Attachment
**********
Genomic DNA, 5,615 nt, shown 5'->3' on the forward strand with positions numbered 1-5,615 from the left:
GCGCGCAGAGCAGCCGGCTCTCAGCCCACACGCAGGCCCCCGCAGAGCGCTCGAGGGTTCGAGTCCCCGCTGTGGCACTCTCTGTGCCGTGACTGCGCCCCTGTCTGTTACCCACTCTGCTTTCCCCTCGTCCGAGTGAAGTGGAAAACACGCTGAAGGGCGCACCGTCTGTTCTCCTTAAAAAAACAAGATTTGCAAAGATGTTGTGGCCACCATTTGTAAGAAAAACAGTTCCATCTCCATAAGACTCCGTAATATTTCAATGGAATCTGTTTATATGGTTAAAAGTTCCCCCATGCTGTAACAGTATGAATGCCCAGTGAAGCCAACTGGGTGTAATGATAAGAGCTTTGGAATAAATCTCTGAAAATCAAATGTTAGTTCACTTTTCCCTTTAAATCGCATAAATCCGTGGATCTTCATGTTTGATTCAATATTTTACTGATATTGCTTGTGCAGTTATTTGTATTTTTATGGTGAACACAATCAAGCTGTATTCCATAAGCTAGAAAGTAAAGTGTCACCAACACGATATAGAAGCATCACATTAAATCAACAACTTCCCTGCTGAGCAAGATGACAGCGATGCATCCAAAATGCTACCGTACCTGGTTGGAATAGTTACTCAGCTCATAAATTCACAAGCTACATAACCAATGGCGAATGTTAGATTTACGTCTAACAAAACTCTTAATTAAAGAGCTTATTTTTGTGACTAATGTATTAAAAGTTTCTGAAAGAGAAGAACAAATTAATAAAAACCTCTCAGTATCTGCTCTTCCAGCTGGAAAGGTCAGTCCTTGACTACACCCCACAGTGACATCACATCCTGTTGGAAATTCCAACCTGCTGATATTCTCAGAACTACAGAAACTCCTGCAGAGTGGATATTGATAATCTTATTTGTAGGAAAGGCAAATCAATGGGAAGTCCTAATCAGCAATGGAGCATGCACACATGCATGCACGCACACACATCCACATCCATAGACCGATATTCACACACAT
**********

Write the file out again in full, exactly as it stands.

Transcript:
Genomic DNA, 5,615 nt, shown 5'->3' on the forward strand with positions numbered 1-5,615 from the left:
GCGCGCAGAGCAGCCGGCTCTCAGCCCACACGCAGGCCCCCGCAGAGCGCTCGAGGGTTCGAGTCCCCGCTGTGGCACTCTCTGTGCCGTGACTGCGCCCCTGTCTGTTACCCACTCTGCTTTCCCCTCGTCCGAGTGAAGTGGAAAACACGCTGAAGGGCGCACCGTCTGTTCTCCTTAAAAAAACAAGATTTGCAAAGATGTTGTGGCCACCATTTGTAAGAAAAACAGTTCCATCTCCATAAGACTCCGTAATATTTCAATGGAATCTGTTTATATGGTTAAAAGTTCCCCCATGCTGTAACAGTATGAATGCCCAGTGAAGCCAACTGGGTGTAATGATAAGAGCTTTGGAATAAATCTCTGAAAATCAAATGTTAGTTCACTTTTCCCTTTAAATCGCATAAATCCGTGGATCTTCATGTTTGATTCAATATTTTACTGATATTGCTTGTGCAGTTATTTGTATTTTTATGGTGAACACAATCAAGCTGTATTCCATAAGCTAGAAAGTAAAGTGTCACCAACACGATATAGAAGCATCACATTAAATCAACAACTTCCCTGCTGAGCAAGATGACAGCGATGCATCCAAAATGCTACCGTACCTGGTTGGAATAGTTACTCAGCTCATAAATTCACAAGCTACATAACCAATGGCGAATGTTAGATTTACGTCTAACAAAACTCTTAATTAAAGAGCTTATTTTTGTGACTAATGTATTAAAAGTTTCTGAAAGAGAAGAACAAATTAATAAAAACCTCTCAGTATCTGCTCTTCCAGCTGGAAAGGTCAGTCCTTGACTACACCCCACAGTGACATCACATCCTGTTGGAAATTCCAACCTGCTGATATTCTCAGAACTACAGAAACTCCTGCAGAGTGGATATTGATAATCTTATTTGTAGGAAAGGCAAATCAATGGGAAGTCCTAATCAGCAATGGAGCATGCACACATGCATGCACGCACACACATCCACATCCATAGACCGATATTCACACACAT